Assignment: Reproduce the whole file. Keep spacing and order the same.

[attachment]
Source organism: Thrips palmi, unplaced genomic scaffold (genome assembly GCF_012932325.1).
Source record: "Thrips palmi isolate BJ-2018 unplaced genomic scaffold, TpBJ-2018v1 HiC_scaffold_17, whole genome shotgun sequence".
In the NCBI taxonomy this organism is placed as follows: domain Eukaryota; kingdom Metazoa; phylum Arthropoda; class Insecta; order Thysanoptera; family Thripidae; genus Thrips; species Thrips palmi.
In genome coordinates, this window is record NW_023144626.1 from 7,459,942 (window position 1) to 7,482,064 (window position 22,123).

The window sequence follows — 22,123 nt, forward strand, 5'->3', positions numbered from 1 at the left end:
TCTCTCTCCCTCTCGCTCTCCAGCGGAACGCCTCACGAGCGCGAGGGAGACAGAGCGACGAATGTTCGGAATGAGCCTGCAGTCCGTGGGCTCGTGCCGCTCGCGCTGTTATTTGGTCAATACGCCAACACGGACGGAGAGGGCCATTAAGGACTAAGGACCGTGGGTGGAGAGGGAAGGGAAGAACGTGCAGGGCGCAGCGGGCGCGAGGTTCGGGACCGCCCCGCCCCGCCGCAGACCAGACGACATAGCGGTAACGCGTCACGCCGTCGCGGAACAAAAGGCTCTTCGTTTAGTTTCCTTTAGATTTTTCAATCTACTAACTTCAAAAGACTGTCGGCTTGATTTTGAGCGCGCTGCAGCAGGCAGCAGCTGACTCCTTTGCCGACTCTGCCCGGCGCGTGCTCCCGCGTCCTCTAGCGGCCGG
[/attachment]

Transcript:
Source organism: Thrips palmi, unplaced genomic scaffold (genome assembly GCF_012932325.1).
Source record: "Thrips palmi isolate BJ-2018 unplaced genomic scaffold, TpBJ-2018v1 HiC_scaffold_17, whole genome shotgun sequence".
In the NCBI taxonomy this organism is placed as follows: domain Eukaryota; kingdom Metazoa; phylum Arthropoda; class Insecta; order Thysanoptera; family Thripidae; genus Thrips; species Thrips palmi.
In genome coordinates, this window is record NW_023144626.1 from 7,459,942 (window position 1) to 7,482,064 (window position 22,123).

The window sequence follows — 22,123 nt, forward strand, 5'->3', positions numbered from 1 at the left end:
TCTCTCTCCCTCTCGCTCTCCAGCGGAACGCCTCACGAGCGCGAGGGAGACAGAGCGACGAATGTTCGGAATGAGCCTGCAGTCCGTGGGCTCGTGCCGCTCGCGCTGTTATTTGGTCAATACGCCAACACGGACGGAGAGGGCCATTAAGGACTAAGGACCGTGGGTGGAGAGGGAAGGGAAGAACGTGCAGGGCGCAGCGGGCGCGAGGTTCGGGACCGCCCCGCCCCGCCGCAGACCAGACGACATAGCGGTAACGCGTCACGCCGTCGCGGAACAAAAGGCTCTTCGTTTAGTTTCCTTTAGATTTTTCAATCTACTAACTTCAAAAGACTGTCGGCTTGATTTTGAGCGCGCTGCAGCAGGCAGCAGCTGACTCCTTTGCCGACTCTGCCCGGCGCGTGCTCCCGCGTCCTCTAGCGGCCGG